Boinx Software's early push on the Mac App Store

Mike Schramm
M. Schramm|01.27.11

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Boinx Software's early push on the Mac App Store
Here at Macworld in San Francisco, CA, we had a chance yesterday to sit down with Boinx Software CEO Oliver Breidenbach, both to hear about the new BoinxTV Home, and also to chat about how the company is doing two weeks into the Mac App Store. The company has been quite aggressive with Mac App Store releases, with everything from the $17 utility Mousepose, going all the way up to the $500 full version of iStopMotion Pro. Breidenbach says that App Store sales are going "great" -- while Apple's review process is taking significantly longer than the iOS store (though he suspects that's simply because it's so much newer), what he's seeing is that App Store revenue "looks as if it's on top of existing channels." That is, customers on the Mac App Store aren't the same customers buying Boinx Software through the company's website or other partners, which means that Mac App Store sales, right now, are brand new income.

"But," Breidenbach continues, "I don't think it's going to stay that way."
He believes that there's a lot of customer confusion around the difference between buying software on and off the Mac App Store. Right now, customers are using familiar channels (retail or download) for software, but in the future, Breidenbach thinks most customers will head to the App Store first. BoinxTV Home, for example, is being released exclusively on the App Store, and Breidenbach says yes, that's a test to see what kind of revenue the company can get just from being discovered rather than marketing and selling through more traditional channels.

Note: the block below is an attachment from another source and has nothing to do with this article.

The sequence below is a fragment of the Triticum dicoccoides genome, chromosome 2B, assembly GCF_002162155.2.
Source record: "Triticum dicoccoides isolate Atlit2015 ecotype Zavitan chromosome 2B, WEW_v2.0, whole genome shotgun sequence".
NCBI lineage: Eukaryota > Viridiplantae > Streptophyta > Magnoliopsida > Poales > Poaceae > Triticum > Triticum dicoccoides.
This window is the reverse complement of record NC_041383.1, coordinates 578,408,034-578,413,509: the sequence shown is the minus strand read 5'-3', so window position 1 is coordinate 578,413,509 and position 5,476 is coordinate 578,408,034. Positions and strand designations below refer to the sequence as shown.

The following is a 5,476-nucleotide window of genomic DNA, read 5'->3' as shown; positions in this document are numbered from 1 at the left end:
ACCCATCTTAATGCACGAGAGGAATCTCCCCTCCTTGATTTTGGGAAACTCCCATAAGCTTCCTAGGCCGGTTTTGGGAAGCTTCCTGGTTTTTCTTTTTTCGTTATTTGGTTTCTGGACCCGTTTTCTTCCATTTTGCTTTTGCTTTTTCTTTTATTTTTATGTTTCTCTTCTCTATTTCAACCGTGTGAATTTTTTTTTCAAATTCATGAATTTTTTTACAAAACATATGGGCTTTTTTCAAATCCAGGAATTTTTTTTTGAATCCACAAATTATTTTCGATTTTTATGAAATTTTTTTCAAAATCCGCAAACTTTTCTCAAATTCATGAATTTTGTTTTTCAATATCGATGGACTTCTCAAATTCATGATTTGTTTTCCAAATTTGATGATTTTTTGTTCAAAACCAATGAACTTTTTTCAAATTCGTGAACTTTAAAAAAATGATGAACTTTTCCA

Overall, Breidenbach believes that Apple is pushing to make even its third-party software more like its hardware -- a commodity, bought through an easy experience at a relatively lower price, rather than a huge lifetime decision. Looking at what Apple has done with the iOS store, Breidenbach says he sees software sales on the Mac becoming more like music sales -- either you have a huge top-seller, or you make a bunch of little products that find their own specific audiences. But the two App Stores aren't completely the same; while Boinx software on the Mac App Store has had zero marketing from the company (and has sold almost completely due to Apple's features on the gateway), software on the iOS App Store was exactly the opposite. Boinx's You Gotta See This! app got zero coverage from Apple, and yet "on our own we managed to bring it to the charts," Breidenbach says.

He couldn't comment on actual sales numbers, but says that the Mac App Store is likely seeing "a fraction" of the numbers in the iOS store -- not a surprise, given how new it is and how customers are still learning the ins and outs of the platform. Boinx isn't necessarily planning on coming up with a way for customers who purchased apps outside of the Mac App Store to transfer over, but Breidenbach says what will probably happen is that the company will just release new, updated versions of the current software sometime in the future. Then, customers who want the upgrades will come onto the Mac App Store to get them. He also says he's awaiting in-app purchases for Mac apps -- while Boinx has so far just released multiple versions of their products on the Mac App Store with various feature sets, he'd rather have it so that an in-app purchase can unlock a certain set of features, leaving just one listing for each product in the App Store itself.

Boinx has jumped out to a lot of early success on the new Mac App Store platform, and it will be interesting to see how switching over to Apple's new "walled garden" affects their sales and revenue in the future. Stay tuned -- we'll have even more from Boinx on during our livestream later today.
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